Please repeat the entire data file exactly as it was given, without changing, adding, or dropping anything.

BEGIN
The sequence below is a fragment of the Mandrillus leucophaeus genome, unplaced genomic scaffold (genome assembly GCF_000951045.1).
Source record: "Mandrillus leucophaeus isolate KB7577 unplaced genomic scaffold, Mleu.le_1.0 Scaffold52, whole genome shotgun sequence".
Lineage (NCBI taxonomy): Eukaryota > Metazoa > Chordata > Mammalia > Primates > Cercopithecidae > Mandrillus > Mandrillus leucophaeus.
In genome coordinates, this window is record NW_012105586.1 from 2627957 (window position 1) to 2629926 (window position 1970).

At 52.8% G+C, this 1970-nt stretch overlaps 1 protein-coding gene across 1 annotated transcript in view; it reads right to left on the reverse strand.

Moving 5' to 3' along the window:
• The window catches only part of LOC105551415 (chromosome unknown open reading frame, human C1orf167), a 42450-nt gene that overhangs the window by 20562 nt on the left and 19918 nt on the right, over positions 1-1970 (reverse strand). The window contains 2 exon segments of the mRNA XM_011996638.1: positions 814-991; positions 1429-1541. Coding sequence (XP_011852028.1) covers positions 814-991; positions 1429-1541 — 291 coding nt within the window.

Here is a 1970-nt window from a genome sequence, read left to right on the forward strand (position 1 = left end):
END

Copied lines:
The sequence below is a fragment of the Mandrillus leucophaeus genome, unplaced genomic scaffold (genome assembly GCF_000951045.1).
Source record: "Mandrillus leucophaeus isolate KB7577 unplaced genomic scaffold, Mleu.le_1.0 Scaffold52, whole genome shotgun sequence".
Lineage (NCBI taxonomy): Eukaryota > Metazoa > Chordata > Mammalia > Primates > Cercopithecidae > Mandrillus > Mandrillus leucophaeus.
In genome coordinates, this window is record NW_012105586.1 from 2627957 (window position 1) to 2629926 (window position 1970).

At 52.8% G+C, this 1970-nt stretch overlaps 1 protein-coding gene across 1 annotated transcript in view; it reads right to left on the reverse strand.

Moving 5' to 3' along the window:
• The window catches only part of LOC105551415 (chromosome unknown open reading frame, human C1orf167), a 42450-nt gene that overhangs the window by 20562 nt on the left and 19918 nt on the right, over positions 1-1970 (reverse strand). The window contains 2 exon segments of the mRNA XM_011996638.1: positions 814-991; positions 1429-1541. Coding sequence (XP_011852028.1) covers positions 814-991; positions 1429-1541 — 291 coding nt within the window.

Here is a 1970-nt window from a genome sequence, read left to right on the forward strand (position 1 = left end):